In the mid 70’s Colin MacDonald and John Risley opened up a small retail lobster shop on what was then, the outskirts of Bedford Nova Scotia. 40 years later Clearwater has grown into one of the world’s leading seafood companies. With a combination of enthusiasm and grit and a little help from their friends, the duo changed the face of seafood exporting in Atlantic Canada.

MacDonald grew up in Fairview, just down the road, in a family familiar with hard work and the rough and tumble of suburban Halifax. In this conversation, he explores his early days, dealing with adversity, the politics of the fishery and how he views both success and failure.




Fall Back Up with Tim Moore

Tim Moore is the founder of several highly successful Canadian businesses. Starting in 1971, Tim borrowed $2000 to purchase a small moving truck.

That launched a career of serial entrepreneurship resulting in the founding of AMJ Campbell Van Lines, Premiere Executive Suites, Premiere Van LinesPremiere Self-Storage, Premiere Mortgage Center, Oceanstone ResortsMoore Executive Suites and Atlantic Signature Mortgage and Loan.

He is the author of two inspirational books, On the Move and You Don’t Need a MBA to Make Millions where he shares his journey and provides practical advice for entrepreneurs.


Tim has received The Queen’s Golden Jubilee Medal, The Distinguished Service Award from the Canadian Mover’s Association, and the Certificate of Merit, Entrepreneur Category, in the Canada Awards for Business Excellence.

He’s been honoured multiple times as one of the Top 50 CEO’s for Atlantic Canada and awarded a tribute as Master Entrepreneur of the Year, Atlantic Region.

An active philanthropist, Tim has given back through mentoring and charitable activities, including Junior Achievement of Canada, Best Buddies of Canada, the Canadian Olympic Association, the Alzheimer Association of Nova Scotia, the Mental Health Association of Nova Scotia and the Stephen Lewis Foundation.

I met with Tim at his ocean-side home in Chester Nova Scotia, where we sat down to talk about his life and his philosophy of doing business…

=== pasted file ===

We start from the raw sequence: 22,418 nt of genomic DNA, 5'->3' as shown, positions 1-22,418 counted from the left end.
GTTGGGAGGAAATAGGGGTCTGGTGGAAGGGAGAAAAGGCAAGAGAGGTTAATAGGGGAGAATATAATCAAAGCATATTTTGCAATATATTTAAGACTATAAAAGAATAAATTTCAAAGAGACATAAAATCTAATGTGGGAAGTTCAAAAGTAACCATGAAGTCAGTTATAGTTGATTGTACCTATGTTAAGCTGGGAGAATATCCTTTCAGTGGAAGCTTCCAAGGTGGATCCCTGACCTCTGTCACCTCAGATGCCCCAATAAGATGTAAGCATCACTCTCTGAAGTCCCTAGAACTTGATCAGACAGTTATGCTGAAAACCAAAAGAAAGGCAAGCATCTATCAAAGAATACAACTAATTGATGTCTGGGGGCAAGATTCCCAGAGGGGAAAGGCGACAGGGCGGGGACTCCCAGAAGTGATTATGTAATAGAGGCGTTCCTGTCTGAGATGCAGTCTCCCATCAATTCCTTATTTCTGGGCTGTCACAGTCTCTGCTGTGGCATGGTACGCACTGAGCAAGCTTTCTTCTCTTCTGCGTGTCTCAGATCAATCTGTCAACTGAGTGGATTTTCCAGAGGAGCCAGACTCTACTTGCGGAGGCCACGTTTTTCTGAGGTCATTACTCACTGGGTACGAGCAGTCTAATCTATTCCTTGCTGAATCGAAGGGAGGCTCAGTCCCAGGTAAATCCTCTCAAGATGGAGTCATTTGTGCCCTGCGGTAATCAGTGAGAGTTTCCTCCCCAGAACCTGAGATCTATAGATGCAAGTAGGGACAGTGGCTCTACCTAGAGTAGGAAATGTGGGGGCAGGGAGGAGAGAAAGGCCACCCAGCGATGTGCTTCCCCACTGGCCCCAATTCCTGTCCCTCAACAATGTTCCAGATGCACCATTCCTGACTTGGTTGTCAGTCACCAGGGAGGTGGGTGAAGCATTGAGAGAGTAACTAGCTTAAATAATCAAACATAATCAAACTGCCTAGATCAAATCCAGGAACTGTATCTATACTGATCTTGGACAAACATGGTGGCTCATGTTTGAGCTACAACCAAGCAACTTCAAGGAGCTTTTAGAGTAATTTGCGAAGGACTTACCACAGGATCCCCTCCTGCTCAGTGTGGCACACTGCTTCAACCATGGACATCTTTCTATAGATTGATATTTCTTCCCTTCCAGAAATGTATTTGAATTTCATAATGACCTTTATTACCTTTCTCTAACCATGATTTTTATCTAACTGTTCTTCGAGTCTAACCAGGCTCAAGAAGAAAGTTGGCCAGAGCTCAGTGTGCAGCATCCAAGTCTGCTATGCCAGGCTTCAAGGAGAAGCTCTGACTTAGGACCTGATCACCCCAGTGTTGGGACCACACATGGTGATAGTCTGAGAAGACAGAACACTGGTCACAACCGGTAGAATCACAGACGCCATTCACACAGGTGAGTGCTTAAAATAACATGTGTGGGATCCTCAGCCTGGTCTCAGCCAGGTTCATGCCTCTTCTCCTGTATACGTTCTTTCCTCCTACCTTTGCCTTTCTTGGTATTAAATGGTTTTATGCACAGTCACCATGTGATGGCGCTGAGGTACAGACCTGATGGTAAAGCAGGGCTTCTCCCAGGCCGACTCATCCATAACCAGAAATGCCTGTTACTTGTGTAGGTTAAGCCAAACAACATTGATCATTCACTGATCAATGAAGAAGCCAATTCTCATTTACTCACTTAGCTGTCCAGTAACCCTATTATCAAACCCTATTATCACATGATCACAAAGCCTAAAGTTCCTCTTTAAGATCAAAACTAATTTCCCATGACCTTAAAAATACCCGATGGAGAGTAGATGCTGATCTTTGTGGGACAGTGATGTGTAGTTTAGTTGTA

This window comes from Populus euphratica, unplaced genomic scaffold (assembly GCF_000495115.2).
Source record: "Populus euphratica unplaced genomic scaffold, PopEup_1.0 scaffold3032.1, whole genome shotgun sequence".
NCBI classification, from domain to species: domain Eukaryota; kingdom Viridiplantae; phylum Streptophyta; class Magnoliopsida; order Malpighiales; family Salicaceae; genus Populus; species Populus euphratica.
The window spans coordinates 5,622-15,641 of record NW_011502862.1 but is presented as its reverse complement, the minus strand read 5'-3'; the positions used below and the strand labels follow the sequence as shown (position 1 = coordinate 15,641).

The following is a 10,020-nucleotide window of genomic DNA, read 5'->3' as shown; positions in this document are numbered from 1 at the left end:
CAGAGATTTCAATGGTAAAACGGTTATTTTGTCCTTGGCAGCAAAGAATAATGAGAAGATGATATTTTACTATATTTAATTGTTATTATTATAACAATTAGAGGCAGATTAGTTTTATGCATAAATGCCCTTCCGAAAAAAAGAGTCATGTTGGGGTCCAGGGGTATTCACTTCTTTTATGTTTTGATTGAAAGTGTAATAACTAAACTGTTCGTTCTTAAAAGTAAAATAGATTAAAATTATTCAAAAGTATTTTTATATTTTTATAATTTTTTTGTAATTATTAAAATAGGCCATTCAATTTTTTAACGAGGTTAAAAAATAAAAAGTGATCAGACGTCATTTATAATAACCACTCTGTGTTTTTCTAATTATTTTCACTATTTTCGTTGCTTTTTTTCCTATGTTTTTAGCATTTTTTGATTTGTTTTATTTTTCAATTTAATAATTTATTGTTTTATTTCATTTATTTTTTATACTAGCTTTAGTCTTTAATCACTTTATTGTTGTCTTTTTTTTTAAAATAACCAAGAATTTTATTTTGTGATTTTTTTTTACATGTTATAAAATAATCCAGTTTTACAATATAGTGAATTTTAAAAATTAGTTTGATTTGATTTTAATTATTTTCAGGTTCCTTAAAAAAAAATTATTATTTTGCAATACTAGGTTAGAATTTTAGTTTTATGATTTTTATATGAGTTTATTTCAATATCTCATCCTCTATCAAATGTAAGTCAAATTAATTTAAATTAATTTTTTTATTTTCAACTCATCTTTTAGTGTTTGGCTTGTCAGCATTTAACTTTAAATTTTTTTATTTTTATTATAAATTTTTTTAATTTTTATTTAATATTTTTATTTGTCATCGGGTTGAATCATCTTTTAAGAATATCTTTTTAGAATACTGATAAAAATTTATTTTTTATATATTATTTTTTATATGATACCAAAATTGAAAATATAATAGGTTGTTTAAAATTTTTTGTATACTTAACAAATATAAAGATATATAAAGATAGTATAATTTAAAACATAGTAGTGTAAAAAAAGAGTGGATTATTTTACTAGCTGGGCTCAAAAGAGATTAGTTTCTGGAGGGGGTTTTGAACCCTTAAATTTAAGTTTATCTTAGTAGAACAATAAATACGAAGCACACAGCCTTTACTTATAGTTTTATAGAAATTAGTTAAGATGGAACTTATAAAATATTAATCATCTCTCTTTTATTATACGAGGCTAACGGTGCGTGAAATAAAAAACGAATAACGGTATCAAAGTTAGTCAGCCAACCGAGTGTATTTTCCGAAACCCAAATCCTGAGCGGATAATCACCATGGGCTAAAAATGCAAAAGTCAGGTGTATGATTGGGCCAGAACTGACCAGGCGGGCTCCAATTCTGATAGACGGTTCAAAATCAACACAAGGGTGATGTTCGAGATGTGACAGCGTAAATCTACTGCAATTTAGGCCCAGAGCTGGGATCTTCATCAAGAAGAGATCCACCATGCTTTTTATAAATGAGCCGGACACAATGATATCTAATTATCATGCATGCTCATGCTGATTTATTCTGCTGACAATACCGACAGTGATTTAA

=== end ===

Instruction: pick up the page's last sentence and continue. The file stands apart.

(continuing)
Click here to go to my podbean site to listen

Federal Tax Changes Show a Profound Misunderstanding of Independent Business. 

Recent musings about the federal tax changes by Finance Minister Bill Morneau are causing significant anxiety for small business owners. In talking with business owners from all levels, there is worry, frustration, and in some cases anger.
In Atlantic Canada, we feel it more than most other areas of the country. The cumulative tax burden is one of our biggest challenges. With new changes proposed by the federal government, it’s going to get worse.
The lower small business tax rate on the first $500,000 in corporate income remains vital to the success of many small firms. Now, big business groups, academics, and government officials are lobbying the government to limit access to it or eliminate it.
When running for office, the Liberals pledged to cut the rate from 10.5% to 9%. That hasn’t happened. These proposed changes will make things more difficult, especially for owners of smaller firms.
The idea is to make sure the wealthiest pay their fair share of taxes. Fair ball, but let’s not throw smaller businesses under the bus in the process. Unfortunately, the government appears to forget that the vast majority of independent business owners aren’t the 1%; they’re the middle class. Two-thirds of small business owners earn less than $73,000, half of whom earn under $33,000.
The Feds plan is to eliminate or restrict how some business owners save on taxes, including:
  • Sharing income with family members;
  • Saving passive investment income in a corporation; and
  • Converting a corporation’s income into capital gains.
These measures are currently legal and are often used by independent businesses to reinvest, ensure the stability or save for the retirement.
Most worrisome is the proposal to make it difficult for small business owners to share income with family members working for them. The support of family members in formal and informal roles is often key to the success of a firm and any limitations could have significant unintended consequences.
On passive income, we know it is much more difficult to borrow money as a small business owner. A business’ passive income acts as insurance against emergencies and unforeseen costs. Business owners need to be able to rely on their investments – in their own business – to protect them against the risks of owning a business.
Also, as business owners don’t have the generous pensions available to public servants or giant salaries creating RRSP room. They need to depend on the value of their business, including any of its investments, for their retirement years.
These changes would come into effect in 2018.
If you are concerned, you can share your views at fin.consultation.fin@canada.ca.